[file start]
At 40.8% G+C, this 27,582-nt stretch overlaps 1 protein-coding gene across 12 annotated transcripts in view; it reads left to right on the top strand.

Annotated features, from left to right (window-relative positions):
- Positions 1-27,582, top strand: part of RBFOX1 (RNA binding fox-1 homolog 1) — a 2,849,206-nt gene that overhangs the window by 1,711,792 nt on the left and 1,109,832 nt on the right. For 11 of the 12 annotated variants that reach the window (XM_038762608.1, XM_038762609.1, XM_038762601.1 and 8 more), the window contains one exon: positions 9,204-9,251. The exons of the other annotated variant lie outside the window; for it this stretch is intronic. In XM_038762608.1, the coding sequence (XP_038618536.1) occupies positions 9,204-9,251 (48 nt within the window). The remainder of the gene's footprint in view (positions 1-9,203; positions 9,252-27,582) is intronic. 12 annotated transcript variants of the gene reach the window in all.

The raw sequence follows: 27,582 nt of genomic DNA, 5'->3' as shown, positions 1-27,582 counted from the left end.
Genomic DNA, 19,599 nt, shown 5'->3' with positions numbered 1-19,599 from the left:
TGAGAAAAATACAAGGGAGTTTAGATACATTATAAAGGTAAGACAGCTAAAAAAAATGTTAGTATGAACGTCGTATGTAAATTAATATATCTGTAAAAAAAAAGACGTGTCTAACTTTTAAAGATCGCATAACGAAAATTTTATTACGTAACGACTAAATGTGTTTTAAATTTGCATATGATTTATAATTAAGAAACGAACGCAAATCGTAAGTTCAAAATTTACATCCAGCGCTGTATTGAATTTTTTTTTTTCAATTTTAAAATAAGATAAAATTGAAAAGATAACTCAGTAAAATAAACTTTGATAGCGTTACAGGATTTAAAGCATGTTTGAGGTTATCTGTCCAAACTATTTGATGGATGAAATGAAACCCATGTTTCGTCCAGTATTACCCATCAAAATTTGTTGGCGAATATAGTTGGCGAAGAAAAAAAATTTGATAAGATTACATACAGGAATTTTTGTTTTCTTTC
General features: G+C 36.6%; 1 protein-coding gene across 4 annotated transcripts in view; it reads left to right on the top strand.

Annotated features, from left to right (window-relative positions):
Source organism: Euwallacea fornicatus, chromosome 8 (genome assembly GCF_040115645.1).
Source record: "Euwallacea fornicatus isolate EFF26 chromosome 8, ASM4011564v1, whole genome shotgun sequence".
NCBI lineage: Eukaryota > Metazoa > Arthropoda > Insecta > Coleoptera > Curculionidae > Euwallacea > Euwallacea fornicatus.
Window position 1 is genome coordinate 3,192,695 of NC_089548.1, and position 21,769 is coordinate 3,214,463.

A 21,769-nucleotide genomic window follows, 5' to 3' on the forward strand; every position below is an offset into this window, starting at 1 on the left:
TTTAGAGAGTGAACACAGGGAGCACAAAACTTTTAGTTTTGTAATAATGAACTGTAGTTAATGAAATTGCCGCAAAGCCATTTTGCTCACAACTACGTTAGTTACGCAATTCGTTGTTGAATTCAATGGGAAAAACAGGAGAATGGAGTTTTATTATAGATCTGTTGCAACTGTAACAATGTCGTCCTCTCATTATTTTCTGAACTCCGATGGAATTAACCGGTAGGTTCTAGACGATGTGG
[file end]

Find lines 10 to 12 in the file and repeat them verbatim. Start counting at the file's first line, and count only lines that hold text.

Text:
Source record: "Euwallacea fornicatus isolate EFF26 chromosome 8, ASM4011564v1, whole genome shotgun sequence".
NCBI lineage: Eukaryota > Metazoa > Arthropoda > Insecta > Coleoptera > Curculionidae > Euwallacea > Euwallacea fornicatus.
Window position 1 is genome coordinate 3,192,695 of NC_089548.1, and position 21,769 is coordinate 3,214,463.